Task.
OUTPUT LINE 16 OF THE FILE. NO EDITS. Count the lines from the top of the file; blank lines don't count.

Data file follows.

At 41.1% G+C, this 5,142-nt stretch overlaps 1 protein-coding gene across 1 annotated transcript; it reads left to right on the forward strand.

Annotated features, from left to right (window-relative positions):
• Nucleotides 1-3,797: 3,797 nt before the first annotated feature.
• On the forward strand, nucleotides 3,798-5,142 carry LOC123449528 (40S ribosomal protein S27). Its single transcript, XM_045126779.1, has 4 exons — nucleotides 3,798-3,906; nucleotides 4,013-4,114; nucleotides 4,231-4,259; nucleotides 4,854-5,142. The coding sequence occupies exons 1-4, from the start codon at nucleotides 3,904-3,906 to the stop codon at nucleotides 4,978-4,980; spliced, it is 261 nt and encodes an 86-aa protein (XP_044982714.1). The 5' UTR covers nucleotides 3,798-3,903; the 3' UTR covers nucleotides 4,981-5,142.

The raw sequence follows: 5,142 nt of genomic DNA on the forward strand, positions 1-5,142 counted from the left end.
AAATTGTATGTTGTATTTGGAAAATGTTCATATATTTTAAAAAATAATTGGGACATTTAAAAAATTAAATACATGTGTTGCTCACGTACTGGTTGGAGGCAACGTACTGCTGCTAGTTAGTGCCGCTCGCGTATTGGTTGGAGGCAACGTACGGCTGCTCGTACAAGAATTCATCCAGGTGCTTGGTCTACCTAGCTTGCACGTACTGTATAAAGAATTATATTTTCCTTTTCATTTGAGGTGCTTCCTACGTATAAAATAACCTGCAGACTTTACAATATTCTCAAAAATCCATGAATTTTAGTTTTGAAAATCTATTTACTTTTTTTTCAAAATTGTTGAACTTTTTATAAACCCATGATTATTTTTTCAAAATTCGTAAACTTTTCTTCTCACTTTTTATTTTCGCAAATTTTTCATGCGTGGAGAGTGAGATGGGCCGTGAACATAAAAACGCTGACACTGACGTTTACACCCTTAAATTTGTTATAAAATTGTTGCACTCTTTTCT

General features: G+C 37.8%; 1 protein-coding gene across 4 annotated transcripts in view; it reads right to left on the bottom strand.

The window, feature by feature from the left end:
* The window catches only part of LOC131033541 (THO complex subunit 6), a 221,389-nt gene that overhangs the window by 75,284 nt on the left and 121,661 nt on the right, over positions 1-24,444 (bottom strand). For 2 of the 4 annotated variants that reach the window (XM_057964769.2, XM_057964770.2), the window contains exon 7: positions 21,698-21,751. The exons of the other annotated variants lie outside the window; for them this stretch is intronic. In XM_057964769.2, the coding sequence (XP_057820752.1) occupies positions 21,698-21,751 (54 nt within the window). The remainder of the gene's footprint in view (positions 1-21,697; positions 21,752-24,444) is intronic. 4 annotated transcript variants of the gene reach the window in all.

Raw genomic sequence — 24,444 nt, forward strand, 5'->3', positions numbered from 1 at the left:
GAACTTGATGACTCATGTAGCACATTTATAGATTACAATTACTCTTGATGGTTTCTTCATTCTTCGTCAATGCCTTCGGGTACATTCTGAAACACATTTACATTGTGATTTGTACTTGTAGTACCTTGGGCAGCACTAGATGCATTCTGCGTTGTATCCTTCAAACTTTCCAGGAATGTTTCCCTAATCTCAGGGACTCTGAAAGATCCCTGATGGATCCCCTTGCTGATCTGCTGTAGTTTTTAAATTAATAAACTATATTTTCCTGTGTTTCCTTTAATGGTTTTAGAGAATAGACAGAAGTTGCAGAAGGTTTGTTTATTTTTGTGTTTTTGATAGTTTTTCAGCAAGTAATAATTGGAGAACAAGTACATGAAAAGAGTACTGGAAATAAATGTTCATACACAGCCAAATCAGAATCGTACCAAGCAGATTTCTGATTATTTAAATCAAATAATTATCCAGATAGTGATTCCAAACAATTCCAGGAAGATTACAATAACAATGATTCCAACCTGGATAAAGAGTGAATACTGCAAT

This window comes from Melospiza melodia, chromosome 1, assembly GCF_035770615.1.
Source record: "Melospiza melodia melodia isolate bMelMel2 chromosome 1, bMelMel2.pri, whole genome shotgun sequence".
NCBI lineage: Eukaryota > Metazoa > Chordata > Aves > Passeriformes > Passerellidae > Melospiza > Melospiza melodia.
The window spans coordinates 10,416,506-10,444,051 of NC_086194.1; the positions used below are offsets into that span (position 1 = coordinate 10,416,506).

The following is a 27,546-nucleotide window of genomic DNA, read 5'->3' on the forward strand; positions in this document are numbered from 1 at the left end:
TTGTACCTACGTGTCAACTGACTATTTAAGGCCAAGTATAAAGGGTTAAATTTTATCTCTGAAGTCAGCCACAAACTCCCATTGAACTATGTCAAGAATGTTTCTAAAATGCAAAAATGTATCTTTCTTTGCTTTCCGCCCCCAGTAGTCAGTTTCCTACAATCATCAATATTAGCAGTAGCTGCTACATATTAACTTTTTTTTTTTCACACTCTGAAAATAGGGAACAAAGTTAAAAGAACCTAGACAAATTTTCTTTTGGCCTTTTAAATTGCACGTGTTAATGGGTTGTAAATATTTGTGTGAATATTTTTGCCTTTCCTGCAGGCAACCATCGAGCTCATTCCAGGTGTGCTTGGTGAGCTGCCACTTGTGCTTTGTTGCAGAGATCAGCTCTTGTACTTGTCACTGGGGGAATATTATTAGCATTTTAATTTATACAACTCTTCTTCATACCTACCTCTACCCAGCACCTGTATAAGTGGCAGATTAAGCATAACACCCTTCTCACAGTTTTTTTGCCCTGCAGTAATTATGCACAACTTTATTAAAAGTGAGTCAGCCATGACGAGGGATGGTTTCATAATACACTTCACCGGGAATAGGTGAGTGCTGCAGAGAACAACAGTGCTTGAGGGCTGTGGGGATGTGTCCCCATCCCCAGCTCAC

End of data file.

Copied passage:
The following is a 27,546-nucleotide window of genomic DNA, read 5'->3' on the forward strand; positions in this document are numbered from 1 at the left end: